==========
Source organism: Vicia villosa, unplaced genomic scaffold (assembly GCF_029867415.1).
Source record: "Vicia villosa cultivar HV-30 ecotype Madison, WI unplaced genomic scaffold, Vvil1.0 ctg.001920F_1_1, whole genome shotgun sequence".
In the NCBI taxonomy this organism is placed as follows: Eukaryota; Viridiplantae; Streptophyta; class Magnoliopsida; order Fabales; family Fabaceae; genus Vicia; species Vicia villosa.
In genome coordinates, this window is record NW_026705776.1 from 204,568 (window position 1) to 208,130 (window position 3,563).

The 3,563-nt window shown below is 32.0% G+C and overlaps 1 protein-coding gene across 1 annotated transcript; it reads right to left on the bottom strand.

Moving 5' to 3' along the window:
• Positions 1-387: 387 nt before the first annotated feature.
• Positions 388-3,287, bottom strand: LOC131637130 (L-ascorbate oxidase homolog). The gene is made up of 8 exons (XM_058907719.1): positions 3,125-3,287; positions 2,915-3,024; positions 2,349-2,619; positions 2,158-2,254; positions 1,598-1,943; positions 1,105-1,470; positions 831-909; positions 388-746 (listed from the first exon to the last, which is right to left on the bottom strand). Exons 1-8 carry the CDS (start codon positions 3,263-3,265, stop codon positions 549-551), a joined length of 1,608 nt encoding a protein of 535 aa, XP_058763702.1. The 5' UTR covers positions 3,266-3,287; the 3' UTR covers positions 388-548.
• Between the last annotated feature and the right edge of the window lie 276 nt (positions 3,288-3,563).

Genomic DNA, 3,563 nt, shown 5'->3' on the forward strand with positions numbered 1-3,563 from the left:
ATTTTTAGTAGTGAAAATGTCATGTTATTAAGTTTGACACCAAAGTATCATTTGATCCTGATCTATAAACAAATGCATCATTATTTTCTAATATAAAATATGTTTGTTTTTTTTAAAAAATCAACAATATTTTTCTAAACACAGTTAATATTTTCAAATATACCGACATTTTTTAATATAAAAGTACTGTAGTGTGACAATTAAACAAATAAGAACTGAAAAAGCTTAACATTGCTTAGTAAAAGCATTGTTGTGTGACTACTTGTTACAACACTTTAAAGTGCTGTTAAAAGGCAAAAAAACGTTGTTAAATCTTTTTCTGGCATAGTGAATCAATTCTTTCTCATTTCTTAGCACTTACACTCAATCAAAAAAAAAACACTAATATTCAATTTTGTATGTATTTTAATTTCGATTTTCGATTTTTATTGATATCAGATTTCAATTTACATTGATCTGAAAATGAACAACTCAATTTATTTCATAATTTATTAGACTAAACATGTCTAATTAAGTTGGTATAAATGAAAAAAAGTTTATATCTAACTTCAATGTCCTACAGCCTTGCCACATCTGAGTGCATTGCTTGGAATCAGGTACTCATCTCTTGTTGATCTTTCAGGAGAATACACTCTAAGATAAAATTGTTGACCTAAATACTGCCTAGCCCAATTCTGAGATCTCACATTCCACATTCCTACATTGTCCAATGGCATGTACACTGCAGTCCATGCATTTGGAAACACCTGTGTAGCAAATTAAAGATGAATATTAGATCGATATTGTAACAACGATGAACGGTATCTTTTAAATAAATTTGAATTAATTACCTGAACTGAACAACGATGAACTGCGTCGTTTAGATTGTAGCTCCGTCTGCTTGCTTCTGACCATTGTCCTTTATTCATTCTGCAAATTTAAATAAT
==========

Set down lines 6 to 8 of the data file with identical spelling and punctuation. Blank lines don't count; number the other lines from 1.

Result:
Moving 5' to 3' along the window:
• Positions 1-387: 387 nt before the first annotated feature.
• Positions 388-3,287, bottom strand: LOC131637130 (L-ascorbate oxidase homolog). The gene is made up of 8 exons (XM_058907719.1): positions 3,125-3,287; positions 2,915-3,024; positions 2,349-2,619; positions 2,158-2,254; positions 1,598-1,943; positions 1,105-1,470; positions 831-909; positions 388-746 (listed from the first exon to the last, which is right to left on the bottom strand). Exons 1-8 carry the CDS (start codon positions 3,263-3,265, stop codon positions 549-551), a joined length of 1,608 nt encoding a protein of 535 aa, XP_058763702.1. The 5' UTR covers positions 3,266-3,287; the 3' UTR covers positions 388-548.